The Institute for Critical Thought was founded in 2015 as an independent site for research and teaching in the liberal arts. It provides a space for creative and critical engagement with the arts, humanities, and social sciences while cultivating relationships among members of the community.
Based in Amman, the Institute applies an array of resources from philosophy, sociology, and theology, as well as from the practice of studio art, to the Levant’s present moment, with a view to the global configurations of power in which the region operates.
Our flagship program is composed of intimate, graduate seminars in the Fall, Winter, Spring, and Summer. Supported by a need-based Scholarship Program, the seminars attracts members from around the world. Alumni range from scholars and professionals to social workers and artists.
The Institute's research in the humanities and social sciences, as well as on curricular development and teaching, extends internationally. With liaisons in Cairo, Sao Paulo, London, and New York, the Institute works towards building intellectual and artistic bonds around the world.
A. M. Awad is a faculty member at the Institute, where he convenes seminars on Arab and western thought, and a Fellow at Harvard University, where his research traverses history, literature, and religion. He has undertaken ethnographic work in the US, India, and Brazil, and lectures internationally on education and the humanities. A board member of Change, he was a Herchel Smith Fellow at the University of Cambridge.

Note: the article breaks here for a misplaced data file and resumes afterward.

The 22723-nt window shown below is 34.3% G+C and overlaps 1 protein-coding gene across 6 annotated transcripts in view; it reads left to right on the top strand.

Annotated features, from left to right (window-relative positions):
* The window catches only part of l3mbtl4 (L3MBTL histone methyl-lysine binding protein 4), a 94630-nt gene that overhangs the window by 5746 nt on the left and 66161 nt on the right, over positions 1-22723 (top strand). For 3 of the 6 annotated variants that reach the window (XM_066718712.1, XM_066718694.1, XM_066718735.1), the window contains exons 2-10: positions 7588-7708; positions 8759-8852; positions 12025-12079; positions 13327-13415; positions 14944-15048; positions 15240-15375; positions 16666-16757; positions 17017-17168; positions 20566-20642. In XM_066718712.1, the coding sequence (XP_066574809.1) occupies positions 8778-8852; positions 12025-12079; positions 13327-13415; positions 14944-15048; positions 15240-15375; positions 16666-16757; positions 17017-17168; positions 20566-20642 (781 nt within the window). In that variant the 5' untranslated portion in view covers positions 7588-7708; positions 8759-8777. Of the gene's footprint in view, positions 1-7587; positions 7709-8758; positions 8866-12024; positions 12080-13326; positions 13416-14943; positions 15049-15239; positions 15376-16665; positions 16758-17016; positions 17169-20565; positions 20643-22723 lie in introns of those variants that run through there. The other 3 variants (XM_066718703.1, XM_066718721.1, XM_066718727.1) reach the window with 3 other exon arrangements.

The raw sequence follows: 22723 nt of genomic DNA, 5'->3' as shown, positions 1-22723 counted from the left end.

Professor of Philology
S. O. Saleem is a faculty member at the Institute, where she convenes seminars on comparative literature and poetics. She holds doctoral degrees in Arabic literature and criticism, and her research spans the history, theory, and practice of classical and contemporary Arabic writing. A celebrated teacher, Saleem has taught language, literature, and criticism for ten years, cultivating a pedagogy of intimacy and intellectual agility. Elswehere, she is a practitioner of unpublished fiction.
Omar Zakaria is the associate director of the Institute, where he tends to the library and manages the daily operations of the programs in Arabic and English. A writer and historian, his work on the history of libraries has appeared in print, and his second novel, Al-Qurtubi, will be published in 2020. Zakaria is the non-diegetic voice of Arabic specials on National Geographic, and of the Institute's phone.